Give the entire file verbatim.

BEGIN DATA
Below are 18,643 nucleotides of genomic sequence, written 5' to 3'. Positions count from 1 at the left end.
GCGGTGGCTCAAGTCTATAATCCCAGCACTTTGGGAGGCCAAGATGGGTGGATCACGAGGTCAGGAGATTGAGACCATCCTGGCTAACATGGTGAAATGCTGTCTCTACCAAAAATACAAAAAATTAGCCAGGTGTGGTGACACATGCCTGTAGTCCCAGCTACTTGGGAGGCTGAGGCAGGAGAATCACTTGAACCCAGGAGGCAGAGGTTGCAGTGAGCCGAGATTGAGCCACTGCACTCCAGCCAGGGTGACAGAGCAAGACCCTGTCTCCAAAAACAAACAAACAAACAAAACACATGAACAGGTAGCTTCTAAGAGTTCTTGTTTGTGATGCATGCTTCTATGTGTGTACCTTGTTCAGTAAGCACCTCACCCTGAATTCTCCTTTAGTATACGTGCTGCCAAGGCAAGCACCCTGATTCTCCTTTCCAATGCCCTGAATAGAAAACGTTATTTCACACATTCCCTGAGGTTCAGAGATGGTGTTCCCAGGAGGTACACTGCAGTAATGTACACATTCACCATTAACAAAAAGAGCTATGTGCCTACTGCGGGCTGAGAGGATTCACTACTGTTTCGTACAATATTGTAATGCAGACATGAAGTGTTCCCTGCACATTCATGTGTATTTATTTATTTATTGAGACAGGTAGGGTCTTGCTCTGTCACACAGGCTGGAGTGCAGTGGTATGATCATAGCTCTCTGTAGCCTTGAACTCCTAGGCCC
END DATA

Below are 18,643 nucleotides of genomic sequence, written 5' to 3'. Positions count from 1 at the left end.
GCGGTGGCTCAAGTCTATAATCCCAGCACTTTGGGAGGCCAAGATGGGTGGATCACGAGGTCAGGAGATTGAGACCATCCTGGCTAACATGGTGAAATGCTGTCTCTACCAAAAATACAAAAAATTAGCCAGGTGTGGTGACACATGCCTGTAGTCCCAGCTACTTGGGAGGCTGAGGCAGGAGAATCACTTGAACCCAGGAGGCAGAGGTTGCAGTGAGCCGAGATTGAGCCACTGCACTCCAGCCAGGGTGACAGAGCAAGACCCTGTCTCCAAAAACAAACAAACAAACAAAACACATGAACAGGTAGCTTCTAAGAGTTCTTGTTTGTGATGCATGCTTCTATGTGTGTACCTTGTTCAGTAAGCACCTCACCCTGAATTCTCCTTTAGTATACGTGCTGCCAAGGCAAGCACCCTGATTCTCCTTTCCAATGCCCTGAATAGAAAACGTTATTTCACACATTCCCTGAGGTTCAGAGATGGTGTTCCCAGGAGGTACACTGCAGTAATGTACACATTCACCATTAACAAAAAGAGCTATGTGCCTACTGCGGGCTGAGAGGATTCACTACTGTTTCGTACAATATTGTAATGCAGACATGAAGTGTTCCCTGCACATTCATGTGTATTTATTTATTTATTGAGACAGGTAGGGTCTTGCTCTGTCACACAGGCTGGAGTGCAGTGGTATGATCATAGCTCTCTGTAGCCTTGAACTCCTAGGCCC